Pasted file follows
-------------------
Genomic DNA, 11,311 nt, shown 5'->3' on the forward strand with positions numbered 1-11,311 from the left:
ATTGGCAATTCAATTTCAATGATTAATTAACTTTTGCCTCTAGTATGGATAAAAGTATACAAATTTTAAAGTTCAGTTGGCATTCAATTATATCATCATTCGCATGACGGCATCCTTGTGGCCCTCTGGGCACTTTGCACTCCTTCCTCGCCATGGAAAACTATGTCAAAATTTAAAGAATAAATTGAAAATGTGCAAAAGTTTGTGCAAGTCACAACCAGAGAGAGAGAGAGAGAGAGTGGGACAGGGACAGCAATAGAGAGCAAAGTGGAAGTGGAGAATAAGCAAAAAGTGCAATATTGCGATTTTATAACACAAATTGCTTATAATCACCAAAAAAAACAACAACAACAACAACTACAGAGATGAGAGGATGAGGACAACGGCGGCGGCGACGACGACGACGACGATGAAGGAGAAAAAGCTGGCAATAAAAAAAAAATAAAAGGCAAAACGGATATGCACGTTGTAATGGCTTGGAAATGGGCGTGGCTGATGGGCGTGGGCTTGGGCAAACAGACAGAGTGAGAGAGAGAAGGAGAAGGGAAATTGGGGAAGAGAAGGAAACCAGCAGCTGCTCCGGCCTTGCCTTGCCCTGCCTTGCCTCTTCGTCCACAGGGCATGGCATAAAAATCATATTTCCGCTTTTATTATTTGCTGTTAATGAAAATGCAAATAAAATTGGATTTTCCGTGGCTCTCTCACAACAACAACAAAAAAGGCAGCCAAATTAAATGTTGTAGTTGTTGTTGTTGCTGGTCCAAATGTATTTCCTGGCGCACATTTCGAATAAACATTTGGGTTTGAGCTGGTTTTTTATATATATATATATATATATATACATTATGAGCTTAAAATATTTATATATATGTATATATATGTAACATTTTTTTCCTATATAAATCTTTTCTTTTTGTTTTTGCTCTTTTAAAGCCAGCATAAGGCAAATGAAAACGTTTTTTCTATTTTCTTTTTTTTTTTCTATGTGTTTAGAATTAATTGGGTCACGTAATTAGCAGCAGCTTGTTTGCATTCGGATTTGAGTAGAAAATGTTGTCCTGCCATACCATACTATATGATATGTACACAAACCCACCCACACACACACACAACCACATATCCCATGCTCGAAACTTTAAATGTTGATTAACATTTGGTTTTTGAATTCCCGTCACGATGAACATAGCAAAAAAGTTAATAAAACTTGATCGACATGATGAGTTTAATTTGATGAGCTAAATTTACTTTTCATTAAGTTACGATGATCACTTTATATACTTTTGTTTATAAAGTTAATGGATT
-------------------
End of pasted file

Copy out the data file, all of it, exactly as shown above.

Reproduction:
Genomic DNA, 11,311 nt, shown 5'->3' on the forward strand with positions numbered 1-11,311 from the left:
ATTGGCAATTCAATTTCAATGATTAATTAACTTTTGCCTCTAGTATGGATAAAAGTATACAAATTTTAAAGTTCAGTTGGCATTCAATTATATCATCATTCGCATGACGGCATCCTTGTGGCCCTCTGGGCACTTTGCACTCCTTCCTCGCCATGGAAAACTATGTCAAAATTTAAAGAATAAATTGAAAATGTGCAAAAGTTTGTGCAAGTCACAACCAGAGAGAGAGAGAGAGAGAGTGGGACAGGGACAGCAATAGAGAGCAAAGTGGAAGTGGAGAATAAGCAAAAAGTGCAATATTGCGATTTTATAACACAAATTGCTTATAATCACCAAAAAAAACAACAACAACAACAACTACAGAGATGAGAGGATGAGGACAACGGCGGCGGCGACGACGACGACGACGATGAAGGAGAAAAAGCTGGCAATAAAAAAAAAATAAAAGGCAAAACGGATATGCACGTTGTAATGGCTTGGAAATGGGCGTGGCTGATGGGCGTGGGCTTGGGCAAACAGACAGAGTGAGAGAGAGAAGGAGAAGGGAAATTGGGGAAGAGAAGGAAACCAGCAGCTGCTCCGGCCTTGCCTTGCCCTGCCTTGCCTCTTCGTCCACAGGGCATGGCATAAAAATCATATTTCCGCTTTTATTATTTGCTGTTAATGAAAATGCAAATAAAATTGGATTTTCCGTGGCTCTCTCACAACAACAACAAAAAAGGCAGCCAAATTAAATGTTGTAGTTGTTGTTGTTGCTGGTCCAAATGTATTTCCTGGCGCACATTTCGAATAAACATTTGGGTTTGAGCTGGTTTTTTATATATATATATATATATATATACATTATGAGCTTAAAATATTTATATATATGTATATATATGTAACATTTTTTTCCTATATAAATCTTTTCTTTTTGTTTTTGCTCTTTTAAAGCCAGCATAAGGCAAATGAAAACGTTTTTTCTATTTTCTTTTTTTTTTTCTATGTGTTTAGAATTAATTGGGTCACGTAATTAGCAGCAGCTTGTTTGCATTCGGATTTGAGTAGAAAATGTTGTCCTGCCATACCATACTATATGATATGTACACAAACCCACCCACACACACACACAACCACATATCCCATGCTCGAAACTTTAAATGTTGATTAACATTTGGTTTTTGAATTCCCGTCACGATGAACATAGCAAAAAAGTTAATAAAACTTGATCGACATGATGAGTTTAATTTGATGAGCTAAATTTACTTTTCATTAAGTTACGATGATCACTTTATATACTTTTGTTTATAAAGTTAATGGATT